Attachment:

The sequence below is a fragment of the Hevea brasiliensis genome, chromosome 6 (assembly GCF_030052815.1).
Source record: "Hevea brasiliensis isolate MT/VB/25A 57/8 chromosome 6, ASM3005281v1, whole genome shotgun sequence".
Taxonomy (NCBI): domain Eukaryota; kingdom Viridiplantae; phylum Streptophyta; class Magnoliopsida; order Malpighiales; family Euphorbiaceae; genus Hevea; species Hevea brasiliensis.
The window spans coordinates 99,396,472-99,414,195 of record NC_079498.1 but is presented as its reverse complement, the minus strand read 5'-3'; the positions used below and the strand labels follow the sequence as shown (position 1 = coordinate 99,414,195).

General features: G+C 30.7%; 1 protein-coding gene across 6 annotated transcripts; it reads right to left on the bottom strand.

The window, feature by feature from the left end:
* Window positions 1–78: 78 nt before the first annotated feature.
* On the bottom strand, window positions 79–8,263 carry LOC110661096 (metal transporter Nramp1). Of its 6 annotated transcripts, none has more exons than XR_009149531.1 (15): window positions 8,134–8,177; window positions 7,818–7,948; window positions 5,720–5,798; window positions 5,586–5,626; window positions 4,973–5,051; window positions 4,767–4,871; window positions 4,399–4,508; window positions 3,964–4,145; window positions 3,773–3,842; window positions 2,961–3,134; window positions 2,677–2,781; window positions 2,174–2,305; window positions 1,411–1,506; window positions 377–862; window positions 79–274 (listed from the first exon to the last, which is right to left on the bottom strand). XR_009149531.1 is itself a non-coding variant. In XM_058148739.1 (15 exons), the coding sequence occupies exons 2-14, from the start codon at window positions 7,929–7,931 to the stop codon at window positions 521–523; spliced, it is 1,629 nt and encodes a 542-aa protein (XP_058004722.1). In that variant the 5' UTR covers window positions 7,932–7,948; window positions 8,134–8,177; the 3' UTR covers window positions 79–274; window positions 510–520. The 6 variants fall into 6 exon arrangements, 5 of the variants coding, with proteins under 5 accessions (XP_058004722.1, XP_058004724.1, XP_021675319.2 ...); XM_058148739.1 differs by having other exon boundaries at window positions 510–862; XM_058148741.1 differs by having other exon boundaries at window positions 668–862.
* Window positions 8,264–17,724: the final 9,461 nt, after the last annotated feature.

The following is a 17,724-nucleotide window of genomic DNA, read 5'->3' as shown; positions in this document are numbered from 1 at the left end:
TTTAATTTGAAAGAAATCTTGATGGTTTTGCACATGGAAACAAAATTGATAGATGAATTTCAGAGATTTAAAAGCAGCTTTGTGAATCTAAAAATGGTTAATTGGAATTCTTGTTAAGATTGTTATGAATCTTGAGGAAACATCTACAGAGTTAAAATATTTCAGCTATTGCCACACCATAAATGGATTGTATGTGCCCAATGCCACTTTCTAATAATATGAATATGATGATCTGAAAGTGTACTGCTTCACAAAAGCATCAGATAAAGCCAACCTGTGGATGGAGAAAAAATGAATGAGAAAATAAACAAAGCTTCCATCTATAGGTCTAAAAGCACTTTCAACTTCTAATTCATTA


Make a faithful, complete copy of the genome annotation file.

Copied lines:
The sequence below is a fragment of the Hevea brasiliensis genome, chromosome 6 (assembly GCF_030052815.1).
Source record: "Hevea brasiliensis isolate MT/VB/25A 57/8 chromosome 6, ASM3005281v1, whole genome shotgun sequence".
Taxonomy (NCBI): domain Eukaryota; kingdom Viridiplantae; phylum Streptophyta; class Magnoliopsida; order Malpighiales; family Euphorbiaceae; genus Hevea; species Hevea brasiliensis.
The window spans coordinates 99,396,472-99,414,195 of record NC_079498.1 but is presented as its reverse complement, the minus strand read 5'-3'; the positions used below and the strand labels follow the sequence as shown (position 1 = coordinate 99,414,195).

General features: G+C 30.7%; 1 protein-coding gene across 6 annotated transcripts; it reads right to left on the bottom strand.

The window, feature by feature from the left end:
* Window positions 1–78: 78 nt before the first annotated feature.
* On the bottom strand, window positions 79–8,263 carry LOC110661096 (metal transporter Nramp1). Of its 6 annotated transcripts, none has more exons than XR_009149531.1 (15): window positions 8,134–8,177; window positions 7,818–7,948; window positions 5,720–5,798; window positions 5,586–5,626; window positions 4,973–5,051; window positions 4,767–4,871; window positions 4,399–4,508; window positions 3,964–4,145; window positions 3,773–3,842; window positions 2,961–3,134; window positions 2,677–2,781; window positions 2,174–2,305; window positions 1,411–1,506; window positions 377–862; window positions 79–274 (listed from the first exon to the last, which is right to left on the bottom strand). XR_009149531.1 is itself a non-coding variant. In XM_058148739.1 (15 exons), the coding sequence occupies exons 2-14, from the start codon at window positions 7,929–7,931 to the stop codon at window positions 521–523; spliced, it is 1,629 nt and encodes a 542-aa protein (XP_058004722.1). In that variant the 5' UTR covers window positions 7,932–7,948; window positions 8,134–8,177; the 3' UTR covers window positions 79–274; window positions 510–520. The 6 variants fall into 6 exon arrangements, 5 of the variants coding, with proteins under 5 accessions (XP_058004722.1, XP_058004724.1, XP_021675319.2 ...); XM_058148739.1 differs by having other exon boundaries at window positions 510–862; XM_058148741.1 differs by having other exon boundaries at window positions 668–862.
* Window positions 8,264–17,724: the final 9,461 nt, after the last annotated feature.

The following is a 17,724-nucleotide window of genomic DNA, read 5'->3' as shown; positions in this document are numbered from 1 at the left end:
TTTAATTTGAAAGAAATCTTGATGGTTTTGCACATGGAAACAAAATTGATAGATGAATTTCAGAGATTTAAAAGCAGCTTTGTGAATCTAAAAATGGTTAATTGGAATTCTTGTTAAGATTGTTATGAATCTTGAGGAAACATCTACAGAGTTAAAATATTTCAGCTATTGCCACACCATAAATGGATTGTATGTGCCCAATGCCACTTTCTAATAATATGAATATGATGATCTGAAAGTGTACTGCTTCACAAAAGCATCAGATAAAGCCAACCTGTGGATGGAGAAAAAATGAATGAGAAAATAAACAAAGCTTCCATCTATAGGTCTAAAAGCACTTTCAACTTCTAATTCATTA